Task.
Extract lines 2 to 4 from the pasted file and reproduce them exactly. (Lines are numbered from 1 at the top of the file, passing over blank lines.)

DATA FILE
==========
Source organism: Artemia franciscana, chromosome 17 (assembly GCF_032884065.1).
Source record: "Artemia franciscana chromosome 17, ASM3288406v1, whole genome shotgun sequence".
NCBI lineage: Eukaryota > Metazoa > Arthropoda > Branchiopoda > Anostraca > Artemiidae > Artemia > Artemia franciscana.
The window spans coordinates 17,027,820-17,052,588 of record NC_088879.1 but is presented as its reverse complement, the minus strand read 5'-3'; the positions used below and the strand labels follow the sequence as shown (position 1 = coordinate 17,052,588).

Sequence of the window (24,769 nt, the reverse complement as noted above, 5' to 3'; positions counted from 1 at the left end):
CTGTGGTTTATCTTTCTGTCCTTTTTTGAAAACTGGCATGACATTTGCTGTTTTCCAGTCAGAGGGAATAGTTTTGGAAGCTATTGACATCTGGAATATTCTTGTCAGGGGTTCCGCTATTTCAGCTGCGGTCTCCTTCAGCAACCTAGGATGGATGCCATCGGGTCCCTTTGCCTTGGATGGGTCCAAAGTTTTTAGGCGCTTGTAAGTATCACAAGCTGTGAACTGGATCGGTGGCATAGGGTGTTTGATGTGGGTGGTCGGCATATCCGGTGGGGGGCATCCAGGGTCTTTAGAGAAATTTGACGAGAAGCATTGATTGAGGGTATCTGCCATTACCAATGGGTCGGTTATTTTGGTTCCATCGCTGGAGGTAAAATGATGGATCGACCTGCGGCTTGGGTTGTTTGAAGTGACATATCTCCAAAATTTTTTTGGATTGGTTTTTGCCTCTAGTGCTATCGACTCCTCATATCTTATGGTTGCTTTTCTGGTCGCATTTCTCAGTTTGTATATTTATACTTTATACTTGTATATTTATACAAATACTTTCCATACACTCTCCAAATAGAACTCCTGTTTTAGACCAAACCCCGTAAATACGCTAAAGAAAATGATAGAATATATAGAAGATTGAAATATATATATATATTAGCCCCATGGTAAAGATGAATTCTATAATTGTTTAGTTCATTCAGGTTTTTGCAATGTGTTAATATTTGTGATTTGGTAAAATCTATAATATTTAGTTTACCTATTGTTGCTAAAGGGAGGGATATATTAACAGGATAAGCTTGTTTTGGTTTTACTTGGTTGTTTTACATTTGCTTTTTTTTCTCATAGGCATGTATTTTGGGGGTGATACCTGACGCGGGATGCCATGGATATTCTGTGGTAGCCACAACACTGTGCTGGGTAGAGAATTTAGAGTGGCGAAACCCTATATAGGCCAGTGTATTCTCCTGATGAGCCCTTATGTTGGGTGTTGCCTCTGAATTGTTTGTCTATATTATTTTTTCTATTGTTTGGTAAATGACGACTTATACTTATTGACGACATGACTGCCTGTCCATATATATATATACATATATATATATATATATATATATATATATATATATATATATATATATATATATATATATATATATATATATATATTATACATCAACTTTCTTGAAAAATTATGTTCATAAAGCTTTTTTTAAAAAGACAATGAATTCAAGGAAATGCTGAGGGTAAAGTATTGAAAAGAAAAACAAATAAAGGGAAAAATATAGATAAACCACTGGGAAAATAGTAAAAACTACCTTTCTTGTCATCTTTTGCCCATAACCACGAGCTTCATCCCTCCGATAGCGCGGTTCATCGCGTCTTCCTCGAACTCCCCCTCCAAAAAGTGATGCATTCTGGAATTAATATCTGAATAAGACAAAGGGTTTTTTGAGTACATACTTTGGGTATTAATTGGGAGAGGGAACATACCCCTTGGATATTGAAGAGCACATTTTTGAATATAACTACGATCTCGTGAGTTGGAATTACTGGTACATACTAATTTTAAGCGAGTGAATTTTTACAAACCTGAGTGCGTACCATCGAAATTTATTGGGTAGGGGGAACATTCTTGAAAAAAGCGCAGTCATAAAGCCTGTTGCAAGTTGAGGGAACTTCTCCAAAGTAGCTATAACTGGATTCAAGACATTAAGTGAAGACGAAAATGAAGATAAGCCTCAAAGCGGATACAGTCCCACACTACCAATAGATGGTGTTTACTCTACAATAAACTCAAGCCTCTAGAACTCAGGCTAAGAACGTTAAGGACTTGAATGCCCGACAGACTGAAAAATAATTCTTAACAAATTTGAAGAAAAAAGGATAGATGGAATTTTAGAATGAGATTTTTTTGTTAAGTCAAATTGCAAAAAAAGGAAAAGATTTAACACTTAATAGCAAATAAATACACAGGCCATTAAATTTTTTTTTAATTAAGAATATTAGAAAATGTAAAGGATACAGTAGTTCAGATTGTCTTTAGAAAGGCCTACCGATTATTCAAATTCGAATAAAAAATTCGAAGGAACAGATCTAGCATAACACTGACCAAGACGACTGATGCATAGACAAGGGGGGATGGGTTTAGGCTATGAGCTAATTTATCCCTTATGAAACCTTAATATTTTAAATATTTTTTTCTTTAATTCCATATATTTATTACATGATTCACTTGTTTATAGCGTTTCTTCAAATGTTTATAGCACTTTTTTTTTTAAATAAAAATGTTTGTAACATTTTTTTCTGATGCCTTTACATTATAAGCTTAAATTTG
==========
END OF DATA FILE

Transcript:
Source record: "Artemia franciscana chromosome 17, ASM3288406v1, whole genome shotgun sequence".
NCBI lineage: Eukaryota > Metazoa > Arthropoda > Branchiopoda > Anostraca > Artemiidae > Artemia > Artemia franciscana.
The window spans coordinates 17,027,820-17,052,588 of record NC_088879.1 but is presented as its reverse complement, the minus strand read 5'-3'; the positions used below and the strand labels follow the sequence as shown (position 1 = coordinate 17,052,588).